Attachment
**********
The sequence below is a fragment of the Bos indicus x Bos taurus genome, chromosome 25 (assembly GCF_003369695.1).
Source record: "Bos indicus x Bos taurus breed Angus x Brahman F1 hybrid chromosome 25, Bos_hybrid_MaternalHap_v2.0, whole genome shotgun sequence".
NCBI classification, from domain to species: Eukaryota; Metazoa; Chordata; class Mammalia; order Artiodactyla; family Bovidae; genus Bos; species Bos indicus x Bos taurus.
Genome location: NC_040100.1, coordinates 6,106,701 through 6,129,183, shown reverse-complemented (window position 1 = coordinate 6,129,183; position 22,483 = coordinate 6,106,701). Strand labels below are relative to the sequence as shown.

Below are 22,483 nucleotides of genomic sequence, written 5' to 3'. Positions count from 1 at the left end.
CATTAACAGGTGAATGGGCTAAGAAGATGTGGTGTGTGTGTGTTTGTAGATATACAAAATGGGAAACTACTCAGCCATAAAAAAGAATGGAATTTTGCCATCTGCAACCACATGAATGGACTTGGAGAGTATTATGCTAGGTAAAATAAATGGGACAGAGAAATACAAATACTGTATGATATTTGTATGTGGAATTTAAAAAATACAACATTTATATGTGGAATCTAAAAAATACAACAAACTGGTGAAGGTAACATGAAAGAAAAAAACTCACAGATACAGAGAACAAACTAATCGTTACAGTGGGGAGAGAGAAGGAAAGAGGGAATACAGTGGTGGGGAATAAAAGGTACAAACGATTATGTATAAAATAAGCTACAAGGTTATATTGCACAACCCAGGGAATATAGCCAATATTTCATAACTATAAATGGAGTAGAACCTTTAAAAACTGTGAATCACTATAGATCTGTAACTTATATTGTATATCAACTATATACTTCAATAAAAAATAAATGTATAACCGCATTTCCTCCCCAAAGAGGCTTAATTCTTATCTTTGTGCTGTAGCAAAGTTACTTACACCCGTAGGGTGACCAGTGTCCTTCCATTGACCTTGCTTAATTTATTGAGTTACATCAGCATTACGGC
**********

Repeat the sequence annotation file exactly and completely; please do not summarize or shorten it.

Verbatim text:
The sequence below is a fragment of the Bos indicus x Bos taurus genome, chromosome 25 (assembly GCF_003369695.1).
Source record: "Bos indicus x Bos taurus breed Angus x Brahman F1 hybrid chromosome 25, Bos_hybrid_MaternalHap_v2.0, whole genome shotgun sequence".
NCBI classification, from domain to species: Eukaryota; Metazoa; Chordata; class Mammalia; order Artiodactyla; family Bovidae; genus Bos; species Bos indicus x Bos taurus.
Genome location: NC_040100.1, coordinates 6,106,701 through 6,129,183, shown reverse-complemented (window position 1 = coordinate 6,129,183; position 22,483 = coordinate 6,106,701). Strand labels below are relative to the sequence as shown.

Below are 22,483 nucleotides of genomic sequence, written 5' to 3'. Positions count from 1 at the left end.
CATTAACAGGTGAATGGGCTAAGAAGATGTGGTGTGTGTGTGTTTGTAGATATACAAAATGGGAAACTACTCAGCCATAAAAAAGAATGGAATTTTGCCATCTGCAACCACATGAATGGACTTGGAGAGTATTATGCTAGGTAAAATAAATGGGACAGAGAAATACAAATACTGTATGATATTTGTATGTGGAATTTAAAAAATACAACATTTATATGTGGAATCTAAAAAATACAACAAACTGGTGAAGGTAACATGAAAGAAAAAAACTCACAGATACAGAGAACAAACTAATCGTTACAGTGGGGAGAGAGAAGGAAAGAGGGAATACAGTGGTGGGGAATAAAAGGTACAAACGATTATGTATAAAATAAGCTACAAGGTTATATTGCACAACCCAGGGAATATAGCCAATATTTCATAACTATAAATGGAGTAGAACCTTTAAAAACTGTGAATCACTATAGATCTGTAACTTATATTGTATATCAACTATATACTTCAATAAAAAATAAATGTATAACCGCATTTCCTCCCCAAAGAGGCTTAATTCTTATCTTTGTGCTGTAGCAAAGTTACTTACACCCGTAGGGTGACCAGTGTCCTTCCATTGACCTTGCTTAATTTATTGAGTTACATCAGCATTACGGC